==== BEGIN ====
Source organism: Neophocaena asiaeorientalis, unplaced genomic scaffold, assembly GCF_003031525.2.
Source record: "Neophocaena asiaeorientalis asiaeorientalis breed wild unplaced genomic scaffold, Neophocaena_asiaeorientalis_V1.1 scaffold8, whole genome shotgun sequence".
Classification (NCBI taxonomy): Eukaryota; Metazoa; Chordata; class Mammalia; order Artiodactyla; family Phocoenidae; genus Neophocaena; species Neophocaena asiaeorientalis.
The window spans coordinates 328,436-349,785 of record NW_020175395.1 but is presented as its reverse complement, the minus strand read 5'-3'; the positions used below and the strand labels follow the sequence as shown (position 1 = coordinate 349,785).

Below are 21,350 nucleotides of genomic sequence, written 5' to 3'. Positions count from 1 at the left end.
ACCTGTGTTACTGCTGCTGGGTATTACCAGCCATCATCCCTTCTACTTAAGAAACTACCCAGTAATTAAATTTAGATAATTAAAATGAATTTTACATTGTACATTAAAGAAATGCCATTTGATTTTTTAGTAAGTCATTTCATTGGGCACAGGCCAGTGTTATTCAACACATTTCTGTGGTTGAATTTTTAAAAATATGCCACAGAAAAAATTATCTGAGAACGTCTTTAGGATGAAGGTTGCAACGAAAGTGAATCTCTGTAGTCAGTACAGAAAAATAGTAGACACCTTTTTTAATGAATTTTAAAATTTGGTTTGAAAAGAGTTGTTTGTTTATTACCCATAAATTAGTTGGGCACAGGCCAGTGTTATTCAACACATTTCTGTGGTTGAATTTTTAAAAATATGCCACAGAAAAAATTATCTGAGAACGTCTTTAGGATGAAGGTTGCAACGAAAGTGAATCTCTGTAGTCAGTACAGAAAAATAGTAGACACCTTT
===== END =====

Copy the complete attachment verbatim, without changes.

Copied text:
Source organism: Neophocaena asiaeorientalis, unplaced genomic scaffold, assembly GCF_003031525.2.
Source record: "Neophocaena asiaeorientalis asiaeorientalis breed wild unplaced genomic scaffold, Neophocaena_asiaeorientalis_V1.1 scaffold8, whole genome shotgun sequence".
Classification (NCBI taxonomy): Eukaryota; Metazoa; Chordata; class Mammalia; order Artiodactyla; family Phocoenidae; genus Neophocaena; species Neophocaena asiaeorientalis.
The window spans coordinates 328,436-349,785 of record NW_020175395.1 but is presented as its reverse complement, the minus strand read 5'-3'; the positions used below and the strand labels follow the sequence as shown (position 1 = coordinate 349,785).

Below are 21,350 nucleotides of genomic sequence, written 5' to 3'. Positions count from 1 at the left end.
ACCTGTGTTACTGCTGCTGGGTATTACCAGCCATCATCCCTTCTACTTAAGAAACTACCCAGTAATTAAATTTAGATAATTAAAATGAATTTTACATTGTACATTAAAGAAATGCCATTTGATTTTTTAGTAAGTCATTTCATTGGGCACAGGCCAGTGTTATTCAACACATTTCTGTGGTTGAATTTTTAAAAATATGCCACAGAAAAAATTATCTGAGAACGTCTTTAGGATGAAGGTTGCAACGAAAGTGAATCTCTGTAGTCAGTACAGAAAAATAGTAGACACCTTTTTTAATGAATTTTAAAATTTGGTTTGAAAAGAGTTGTTTGTTTATTACCCATAAATTAGTTGGGCACAGGCCAGTGTTATTCAACACATTTCTGTGGTTGAATTTTTAAAAATATGCCACAGAAAAAATTATCTGAGAACGTCTTTAGGATGAAGGTTGCAACGAAAGTGAATCTCTGTAGTCAGTACAGAAAAATAGTAGACACCTTT